Diana's heavenly shadow over the Palace,
and royal tradition at a crossroads
PopcornReel.com Movie Review: "The Queen"
By Omar P.L. Moore/October 15, 2006
Dame Helen Mirren as Queen Elizabeth II, with
Sylvia Sims behind her as The Queen Mother, in Stephen Frears' "The Queen".
Mirren ironically played Sylvia Sims' role (as Queen Elizabeth I) in an HBO
film, earlier this year. (Photo: Laurie Sparham/Miramax Films)
With "The Queen" the venerable British director Stephen Frears
has not only made a film with all the wickedly satirical bite of a sledgehammer,
he has made an often funny movie that features Dame Helen Mirren in what will be
an Oscar-winning performance next March. (That's a humble guarantee.)
Mirren plays Britain's Queen Elizabeth II and looks remarkably like the
real-life Queen. Mirren's comportment, diction, demure and mannerisms echo
the stoicism and staidness of one of the West's last monarchs.
The story itself is about the week of turmoil that engulfed Buckhingham Palace
as the British public and the rest of the world grieved and mourned the loss of
Diana, Princess of Wales, a free and independent spirit whose openness and
warmth was at odds with the centuries of royal tradition. Diana's death on
the 31st of August 1997 shook the world and even Mother Teresa's subsequent
death in that following week was overshadowed by the memories of Diana.
The Queen and the rest of the Royal Family was slow to react to the untimely
death of Princess Diana and her beau Dodi Fayed, and this reticence both stirred
and angered the British public and the press, which demanded that Elizabeth
express her condolences and emotion. Almost co-incidentally, the
recently-elected new prime minister of the country, Tony Blair of the Labor
Party, had led in the initial responses to the public in tribute to the beloved
Diana, dubbing her "The People's Princess."
What is particularly special and noteworthy about "The Queen" is that although
Diana's shadow looms large and heavenly over the film in real-life news and
video footage, it is the relationship between new and old that is important.
Specifically the relationship between the new prime minister, a man just three
months into his job, and the Queen, a woman more than three decades into hers.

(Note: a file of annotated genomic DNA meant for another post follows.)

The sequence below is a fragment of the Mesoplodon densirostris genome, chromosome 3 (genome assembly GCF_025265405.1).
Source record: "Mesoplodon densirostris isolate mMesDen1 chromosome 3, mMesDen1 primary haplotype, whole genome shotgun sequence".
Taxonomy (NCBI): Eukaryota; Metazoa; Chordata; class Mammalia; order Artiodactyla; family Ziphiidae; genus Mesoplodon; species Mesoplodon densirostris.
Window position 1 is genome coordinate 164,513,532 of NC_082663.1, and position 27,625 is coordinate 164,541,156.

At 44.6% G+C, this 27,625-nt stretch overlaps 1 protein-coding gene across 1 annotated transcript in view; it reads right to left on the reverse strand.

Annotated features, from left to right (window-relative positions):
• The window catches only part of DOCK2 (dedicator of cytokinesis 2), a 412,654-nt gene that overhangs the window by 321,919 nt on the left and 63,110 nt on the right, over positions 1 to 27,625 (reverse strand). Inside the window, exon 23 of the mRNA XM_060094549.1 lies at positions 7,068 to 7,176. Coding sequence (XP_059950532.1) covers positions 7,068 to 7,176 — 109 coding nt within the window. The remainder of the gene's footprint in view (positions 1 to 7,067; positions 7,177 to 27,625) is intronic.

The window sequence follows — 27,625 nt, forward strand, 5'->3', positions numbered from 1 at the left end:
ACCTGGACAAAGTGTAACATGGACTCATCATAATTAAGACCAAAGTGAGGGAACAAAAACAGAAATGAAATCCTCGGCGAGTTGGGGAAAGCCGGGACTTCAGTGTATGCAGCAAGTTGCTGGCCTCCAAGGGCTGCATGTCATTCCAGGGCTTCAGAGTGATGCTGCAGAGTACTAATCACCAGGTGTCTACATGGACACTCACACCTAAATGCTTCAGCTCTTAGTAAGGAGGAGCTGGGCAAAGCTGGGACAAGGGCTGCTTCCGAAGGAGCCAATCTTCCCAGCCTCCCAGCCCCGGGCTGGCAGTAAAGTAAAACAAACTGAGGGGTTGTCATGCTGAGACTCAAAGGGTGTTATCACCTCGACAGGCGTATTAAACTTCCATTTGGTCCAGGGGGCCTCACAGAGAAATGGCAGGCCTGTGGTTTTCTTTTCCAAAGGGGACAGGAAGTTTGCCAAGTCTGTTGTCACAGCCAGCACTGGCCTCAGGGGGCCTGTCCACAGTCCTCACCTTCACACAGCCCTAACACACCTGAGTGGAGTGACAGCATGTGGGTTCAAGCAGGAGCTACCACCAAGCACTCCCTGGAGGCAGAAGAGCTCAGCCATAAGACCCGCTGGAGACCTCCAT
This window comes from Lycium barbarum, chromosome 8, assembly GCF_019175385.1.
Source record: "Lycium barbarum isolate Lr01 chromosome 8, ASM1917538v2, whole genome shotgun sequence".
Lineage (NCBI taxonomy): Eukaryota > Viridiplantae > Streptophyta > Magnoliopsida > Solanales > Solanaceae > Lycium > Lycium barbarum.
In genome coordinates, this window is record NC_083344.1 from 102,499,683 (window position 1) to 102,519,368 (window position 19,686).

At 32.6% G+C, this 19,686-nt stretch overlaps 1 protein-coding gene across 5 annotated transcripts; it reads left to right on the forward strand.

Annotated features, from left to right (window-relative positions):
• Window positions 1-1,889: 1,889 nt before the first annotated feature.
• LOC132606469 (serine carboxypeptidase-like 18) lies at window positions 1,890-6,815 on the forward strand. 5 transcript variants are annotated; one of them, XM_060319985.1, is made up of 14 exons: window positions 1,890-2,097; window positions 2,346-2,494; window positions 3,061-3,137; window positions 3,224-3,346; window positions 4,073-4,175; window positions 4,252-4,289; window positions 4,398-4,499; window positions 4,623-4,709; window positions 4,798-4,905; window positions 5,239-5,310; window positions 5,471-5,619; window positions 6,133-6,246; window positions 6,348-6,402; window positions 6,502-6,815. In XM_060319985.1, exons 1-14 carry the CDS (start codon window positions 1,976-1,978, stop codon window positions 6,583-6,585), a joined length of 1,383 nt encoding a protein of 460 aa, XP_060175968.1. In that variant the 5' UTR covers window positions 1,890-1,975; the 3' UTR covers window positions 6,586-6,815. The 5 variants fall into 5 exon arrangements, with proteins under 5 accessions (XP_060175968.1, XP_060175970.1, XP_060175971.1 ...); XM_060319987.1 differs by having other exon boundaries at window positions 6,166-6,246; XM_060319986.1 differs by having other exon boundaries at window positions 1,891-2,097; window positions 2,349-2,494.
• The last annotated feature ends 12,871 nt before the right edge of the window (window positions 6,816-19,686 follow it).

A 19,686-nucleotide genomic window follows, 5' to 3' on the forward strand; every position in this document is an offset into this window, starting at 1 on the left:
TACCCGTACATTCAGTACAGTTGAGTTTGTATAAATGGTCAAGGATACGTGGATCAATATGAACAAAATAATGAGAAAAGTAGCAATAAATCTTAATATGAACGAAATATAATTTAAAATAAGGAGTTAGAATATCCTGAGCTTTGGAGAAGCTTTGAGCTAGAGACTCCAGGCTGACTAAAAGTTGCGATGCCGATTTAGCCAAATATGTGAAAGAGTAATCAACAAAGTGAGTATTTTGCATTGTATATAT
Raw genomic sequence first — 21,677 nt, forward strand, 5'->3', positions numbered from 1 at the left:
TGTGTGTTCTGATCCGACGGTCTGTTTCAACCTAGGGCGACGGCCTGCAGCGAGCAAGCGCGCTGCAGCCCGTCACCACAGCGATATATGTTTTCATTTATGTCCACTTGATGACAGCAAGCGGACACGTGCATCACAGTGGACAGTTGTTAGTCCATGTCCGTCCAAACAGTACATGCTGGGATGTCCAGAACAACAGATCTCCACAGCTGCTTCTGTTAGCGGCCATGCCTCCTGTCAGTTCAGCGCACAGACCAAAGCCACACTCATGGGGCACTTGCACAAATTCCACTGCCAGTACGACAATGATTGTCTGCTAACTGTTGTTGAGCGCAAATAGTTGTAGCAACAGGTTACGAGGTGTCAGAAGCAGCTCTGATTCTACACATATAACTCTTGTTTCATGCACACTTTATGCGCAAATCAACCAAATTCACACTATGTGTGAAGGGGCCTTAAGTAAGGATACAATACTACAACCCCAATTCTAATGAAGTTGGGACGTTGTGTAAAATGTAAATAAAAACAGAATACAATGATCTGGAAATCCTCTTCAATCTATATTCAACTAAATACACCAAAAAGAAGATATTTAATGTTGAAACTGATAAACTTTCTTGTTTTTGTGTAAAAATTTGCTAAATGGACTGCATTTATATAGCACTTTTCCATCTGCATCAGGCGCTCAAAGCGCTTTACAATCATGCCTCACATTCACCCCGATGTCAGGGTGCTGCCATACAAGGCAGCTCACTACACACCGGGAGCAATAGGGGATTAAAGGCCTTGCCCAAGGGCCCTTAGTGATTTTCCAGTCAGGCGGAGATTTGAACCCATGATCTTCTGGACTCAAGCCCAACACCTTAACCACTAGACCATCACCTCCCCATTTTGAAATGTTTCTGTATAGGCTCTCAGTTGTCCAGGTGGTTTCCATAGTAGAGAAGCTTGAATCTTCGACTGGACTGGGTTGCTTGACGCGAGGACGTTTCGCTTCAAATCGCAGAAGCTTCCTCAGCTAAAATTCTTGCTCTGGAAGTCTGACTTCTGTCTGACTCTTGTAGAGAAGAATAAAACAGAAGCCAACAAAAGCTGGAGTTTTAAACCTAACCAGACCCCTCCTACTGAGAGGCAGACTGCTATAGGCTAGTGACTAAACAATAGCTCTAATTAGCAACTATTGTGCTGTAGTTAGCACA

This relationship is the key to the film, and makes for solid character drama
where a documentary may have turned Frears' film down a different avenue.
Michael Sheen is very good as Prime Minister Blair -- he looks like him and acts
as he does, yes, but he also conveys strength in his position as an advisor to
the ruling monarch even as he has his own doubts and confidences about how the
public will react to the Queen and how he himself will fare in his own position
in politics. Sheen overshadows the prime minister's own insecurities by
going at the Queen gently, persuading her to make herself available to the
public, while he at the same time rips royal tradition behind her back, and
delivers the film's best line: "somebody save these people from themselves!"
True enough, the Queen concedes that a shift in generations and the winds of
change in England are blowing in a conversation with her mother The Queen Mother
(Sylvia Sims) and with the press, public and prime minister pressure mounting,
the Queen makes a speech commending Diana as a special and gifted individual.
This unprecedented breaking with royal tradition is probably the hardest thing
that the real Queen had to do, and Mirren makes it a painful ordeal as well,
even if it appears concealed. Emotion is not the most popular attribute
for any British royal, but Mirren manages to convey humor, melancholy and
doubts, making her Queen a very human figure beneath the ice-cold, passionless
veneer that she projects in her official duties. Peter Morgan, who wrote
the film's sharp and witty screenplay, drops more than a few delectable lines,
lines that become ever so timely with this film's release. One of the
significant lines that draws chuckles from audiences is near the end where
Mirren's Queen says to Sheen's Blair something to the effect of the following:
"one of these days Mr. Blair, you'll understand what being unpopular is all
The real Mr. Blair, whether he has seen this film or not, has received the
message loud and clear.
The other performers in this comedy/drama are very good. James Cromwell is
terrific as an acerbic Prince Phillip, while Alex Jennings is near flawless as
Prince Charles. Helen McCrory plays Cherie Blair and does well in the
limited screen time she enjoys. "The Queen" is an enjoyable and
entertaining 97 minutes of light farce, humor, satirical jousting and
interesting character relationships. It's worth watching for several
reasons, including the poking of fun at the officiousness of the British Royal
Family and its day-to-day business. Watch out for those Corgis!
"The Queen" opened on October 6 in New York and Los Angeles,
and was shown on opening night at both the New York Film Festival and the Mill
Valley Film Festival in California. The film opened on Friday in several
west coast cities and is making its way around the rest of America. The
film is rated PG-13 by the Motion Picture Association of America for brief
strong language. As indicated earlier, the film runs for 1 hour and 37
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